Jon Stewart and David Letterman: Arrogance of the Media and the Long Goodbye

TORONTO, ON -  SEPTEMBER 7:  Stewart is seen at the Royal York Hotel.
Jon Stewart (of the Daily Show fame) directed and wrot
TORONTO, ON - SEPTEMBER 7: Stewart is seen at the Royal York Hotel. Jon Stewart (of the Daily Show fame) directed and wrote a film called Rosewater about a journalist who was detained and tortured in Iran after an interview on American television. The film was shown at TIFF. (Richard Lautens/Toronto Star via Getty Images)

I don't get this...

Why do some people in the media announce months, maybe a year or a year plus, in advance that they will be leaving their jobs on TV? What happened to just finishing your contract (as agreed to) and just going? I don't get it. Why the big fanfare? Is this more of the media and its "me, me and me" mentality?

And now with the announcement of Jon Stewart (and before that, David Letterman), everyone in the media is now (months out) writing about and talking about the departures as though we in the media are very important and that a departure is a big event in the course of human history. It is not. It's two high-paid, talented people who we have enjoyed watching leaving their current TV shows -- and they are not leaving for a year!

It gets worse: They will probably be popping up some place else -- some other show, some other network. That's it. Two high-paid people who entertained us are leaving their current TV jobs. That's all it is... people (celebrities) leaving jobs! But because the media is so self-consumed, viewers of all networks are now saturated with how the media thinks this is so important and has a profound impact on everybody.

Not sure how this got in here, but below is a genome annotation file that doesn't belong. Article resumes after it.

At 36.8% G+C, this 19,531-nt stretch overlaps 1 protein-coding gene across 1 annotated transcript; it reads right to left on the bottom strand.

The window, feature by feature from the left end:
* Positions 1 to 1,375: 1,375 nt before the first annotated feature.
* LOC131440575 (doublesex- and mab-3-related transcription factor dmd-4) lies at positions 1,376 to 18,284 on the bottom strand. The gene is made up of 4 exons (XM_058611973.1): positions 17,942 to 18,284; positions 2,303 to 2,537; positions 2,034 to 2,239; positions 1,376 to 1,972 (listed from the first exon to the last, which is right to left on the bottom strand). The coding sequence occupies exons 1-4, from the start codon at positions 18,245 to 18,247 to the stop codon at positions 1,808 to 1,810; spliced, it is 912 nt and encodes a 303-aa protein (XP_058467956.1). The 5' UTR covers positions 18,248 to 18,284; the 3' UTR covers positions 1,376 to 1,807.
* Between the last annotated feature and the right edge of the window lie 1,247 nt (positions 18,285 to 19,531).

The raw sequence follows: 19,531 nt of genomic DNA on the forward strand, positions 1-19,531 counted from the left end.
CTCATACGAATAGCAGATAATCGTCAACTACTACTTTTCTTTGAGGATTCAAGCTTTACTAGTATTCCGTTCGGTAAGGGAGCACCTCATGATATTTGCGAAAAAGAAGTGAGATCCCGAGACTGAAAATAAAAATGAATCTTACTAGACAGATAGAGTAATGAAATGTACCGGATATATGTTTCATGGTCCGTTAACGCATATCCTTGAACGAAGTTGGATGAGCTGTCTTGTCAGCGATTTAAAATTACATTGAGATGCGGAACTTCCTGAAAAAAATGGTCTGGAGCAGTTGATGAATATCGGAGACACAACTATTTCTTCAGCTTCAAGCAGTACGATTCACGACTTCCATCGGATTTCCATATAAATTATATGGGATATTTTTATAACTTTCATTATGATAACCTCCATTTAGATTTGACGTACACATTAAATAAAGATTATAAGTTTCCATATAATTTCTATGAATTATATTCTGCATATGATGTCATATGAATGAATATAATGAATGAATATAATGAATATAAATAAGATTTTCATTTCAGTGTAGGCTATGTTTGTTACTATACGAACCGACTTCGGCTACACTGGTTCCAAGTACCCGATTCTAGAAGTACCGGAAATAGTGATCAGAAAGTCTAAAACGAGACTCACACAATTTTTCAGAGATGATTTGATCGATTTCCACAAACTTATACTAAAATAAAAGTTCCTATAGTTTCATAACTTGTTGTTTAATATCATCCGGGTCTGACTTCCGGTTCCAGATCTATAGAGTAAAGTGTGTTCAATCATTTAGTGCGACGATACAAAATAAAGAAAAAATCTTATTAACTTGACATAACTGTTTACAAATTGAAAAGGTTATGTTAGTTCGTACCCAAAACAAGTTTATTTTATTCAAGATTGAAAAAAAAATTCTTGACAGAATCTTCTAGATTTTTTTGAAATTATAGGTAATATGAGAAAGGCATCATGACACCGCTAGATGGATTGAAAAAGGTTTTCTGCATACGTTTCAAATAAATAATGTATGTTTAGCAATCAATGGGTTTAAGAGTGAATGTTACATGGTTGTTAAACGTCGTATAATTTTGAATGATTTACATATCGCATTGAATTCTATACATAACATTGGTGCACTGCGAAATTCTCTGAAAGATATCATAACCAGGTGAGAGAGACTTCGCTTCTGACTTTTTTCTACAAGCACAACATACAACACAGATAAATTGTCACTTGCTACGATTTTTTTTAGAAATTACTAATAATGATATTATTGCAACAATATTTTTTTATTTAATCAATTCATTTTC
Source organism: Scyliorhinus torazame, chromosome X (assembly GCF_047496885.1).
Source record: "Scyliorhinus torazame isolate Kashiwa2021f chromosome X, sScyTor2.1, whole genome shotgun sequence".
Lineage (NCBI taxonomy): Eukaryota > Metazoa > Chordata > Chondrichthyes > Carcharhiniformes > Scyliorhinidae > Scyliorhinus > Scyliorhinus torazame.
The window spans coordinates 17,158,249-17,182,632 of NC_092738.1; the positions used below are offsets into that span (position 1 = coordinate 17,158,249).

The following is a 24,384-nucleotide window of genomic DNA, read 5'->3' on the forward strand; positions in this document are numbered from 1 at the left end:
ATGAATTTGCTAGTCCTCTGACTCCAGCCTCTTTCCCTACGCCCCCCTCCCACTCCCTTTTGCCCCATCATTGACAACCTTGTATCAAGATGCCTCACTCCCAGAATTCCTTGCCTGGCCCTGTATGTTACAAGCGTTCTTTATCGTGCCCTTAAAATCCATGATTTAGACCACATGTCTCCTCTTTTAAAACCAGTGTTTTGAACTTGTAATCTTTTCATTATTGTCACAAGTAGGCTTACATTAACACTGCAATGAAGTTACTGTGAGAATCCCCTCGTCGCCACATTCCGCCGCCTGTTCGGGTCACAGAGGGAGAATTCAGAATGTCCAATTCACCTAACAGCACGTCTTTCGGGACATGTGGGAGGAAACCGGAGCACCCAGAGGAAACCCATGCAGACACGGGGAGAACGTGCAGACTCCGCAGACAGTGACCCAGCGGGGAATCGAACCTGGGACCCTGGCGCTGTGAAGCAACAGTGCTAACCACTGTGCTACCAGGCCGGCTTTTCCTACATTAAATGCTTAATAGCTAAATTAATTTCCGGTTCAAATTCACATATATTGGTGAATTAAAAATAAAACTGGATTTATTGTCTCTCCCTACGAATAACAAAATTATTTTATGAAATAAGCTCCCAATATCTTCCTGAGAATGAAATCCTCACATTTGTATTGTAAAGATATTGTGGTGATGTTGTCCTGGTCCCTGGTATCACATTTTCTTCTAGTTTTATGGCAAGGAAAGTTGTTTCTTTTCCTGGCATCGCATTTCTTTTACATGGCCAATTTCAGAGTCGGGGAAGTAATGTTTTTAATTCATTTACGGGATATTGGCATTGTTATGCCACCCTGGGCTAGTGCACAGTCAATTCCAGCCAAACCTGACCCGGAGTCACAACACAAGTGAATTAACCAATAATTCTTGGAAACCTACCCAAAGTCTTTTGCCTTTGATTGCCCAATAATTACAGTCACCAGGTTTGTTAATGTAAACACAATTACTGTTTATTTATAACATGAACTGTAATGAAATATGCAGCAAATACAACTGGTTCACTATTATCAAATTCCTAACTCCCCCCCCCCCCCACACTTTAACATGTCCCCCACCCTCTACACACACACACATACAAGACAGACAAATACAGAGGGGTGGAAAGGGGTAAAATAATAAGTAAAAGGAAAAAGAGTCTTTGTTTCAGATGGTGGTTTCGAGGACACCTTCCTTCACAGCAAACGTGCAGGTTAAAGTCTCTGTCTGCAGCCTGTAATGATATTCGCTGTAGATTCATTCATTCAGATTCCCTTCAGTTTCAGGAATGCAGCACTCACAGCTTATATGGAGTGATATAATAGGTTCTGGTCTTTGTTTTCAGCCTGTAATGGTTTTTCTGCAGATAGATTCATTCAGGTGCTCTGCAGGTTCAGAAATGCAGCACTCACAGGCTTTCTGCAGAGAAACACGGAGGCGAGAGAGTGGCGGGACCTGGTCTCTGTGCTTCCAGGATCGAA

Profound impact? I don't think so. People who work emergency rooms, or discover the cure for diseases, or teach skills to others, or create jobs or design computers that change lives etc. have a profound impact. The impact of people on TV is mostly, if not all, transitory. TV people do their thing for 30-60 minutes, people talk about it and then shortly thereafter (24 hours?), everyone moves on.

People on TV -- and especially entertainment TV -- do not change history or change lives. They entertain or inform or provoke debate, and some do all three simultaneously and do it well, but they don't change the course of history.

And as much as many of us in the media wished, it is so rare that we have the opportunity to really change lives for the better. We are sideline people, not players. We put a spotlight on others, the players, hoping they will fix things. It is important to put the spotlight on issues, but we should not over inflate what we accomplish.

Television is not a hard job. I know because I have been doing it for 20 plus years. It is great job. It is fun, challenging and exciting. Those of us who have these jobs are lucky to have them.

This is not to take away from the creative talents of Jon Stewart or David Letterman but rather to put the brakes on some of the silliness of the media. Say something nice (or not nice) about those who leave TV shows and then move on. This endless talk, this hand winging and over analyzing about who is leaving and its over-inflated impact on the nation makes us in the media look really bad... yes, silly and arrogant.

P.S. I confess I am going to miss Jon Stewart's show. Why? Most of all because he would be the first to be making fun of all this coverage of his announcement.